Two weeks off from writing about the 2012 Olympics sites and the atmosphere has changed again.
In particular there has been a shift on two fronts. Firstly those close to the major projects have been lifted by the number of “solutions” that are coming forward.
The Wellcome Trust’s bid to create a major science complex at the Queen Elizabeth II Park, taking in the International Press and Broadcast Centre as well as the multi-use arena and aquatics centre, broken first at the FT in March, is the most ambitious example of a number of unexpected but welcome solutions being put to the Olympic Park Legacy Company and the Olympic Delivery Authority.
Even the problematic aquatics centre is getting some love and attention from Newham and Sir Robin Wales, while the ODA has been able to discard the approaches of a number of major investors as it shortlists three for the Olympic Village.
It’s perhaps no surprise that the atmosphere is turning nastier or at least more litigious.
There are whisperings that rival bidders for the park venues and the village are unhappy that Wellcome Trust has seemingly moved the goal posts by bidding for the lot. These mutterings are likely to get louder should the charitable foundation prove a successful suitor.
Elsewhere, Spurs are threatening to take on the OPLC over its preference for West Ham at the Olympic Stadium, although I am still to understand exactly what the club’s grievance is other than pure sour grapes.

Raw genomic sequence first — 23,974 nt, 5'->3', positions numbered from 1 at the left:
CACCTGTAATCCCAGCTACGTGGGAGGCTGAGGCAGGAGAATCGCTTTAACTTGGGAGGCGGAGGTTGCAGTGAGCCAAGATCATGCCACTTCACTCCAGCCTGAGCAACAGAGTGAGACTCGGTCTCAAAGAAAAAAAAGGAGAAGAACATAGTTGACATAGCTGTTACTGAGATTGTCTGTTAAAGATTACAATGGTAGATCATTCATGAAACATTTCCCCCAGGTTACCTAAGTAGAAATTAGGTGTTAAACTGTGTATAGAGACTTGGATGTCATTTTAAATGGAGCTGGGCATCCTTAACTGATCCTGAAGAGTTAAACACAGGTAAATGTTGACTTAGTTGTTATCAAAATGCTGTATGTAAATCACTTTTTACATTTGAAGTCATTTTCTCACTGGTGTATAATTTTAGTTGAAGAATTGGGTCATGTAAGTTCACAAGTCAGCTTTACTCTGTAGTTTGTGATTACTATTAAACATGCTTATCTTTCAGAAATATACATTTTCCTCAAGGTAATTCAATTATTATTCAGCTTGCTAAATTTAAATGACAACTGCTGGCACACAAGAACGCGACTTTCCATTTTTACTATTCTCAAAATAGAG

And Leyton Orient continues to simmer over the entire stadium selection process, while across the road at Stratford City, Westfield and Aspers are facing the prospect of a judicial review of their selection as hosts for the UK’s first large casino.
The stakes are getting higher and unsurprisingly thwarted bidders are not prepared to give up without a fight. I am not a lawyer, but my addiction to legal dramas on television has convinced me that we are unlikely to see any of the decisions so far overturned. Perry Mason would struggle I think to persuade the jury that Tottenham has been snubbed in favour of West Ham, the club that actually is based in east London and is backed by the local authority.
Nevertheless, there is a danger that while interesting solutions are coming forward apace for the key sites, even the most solid decisions are likely to be held back by legal squabbles.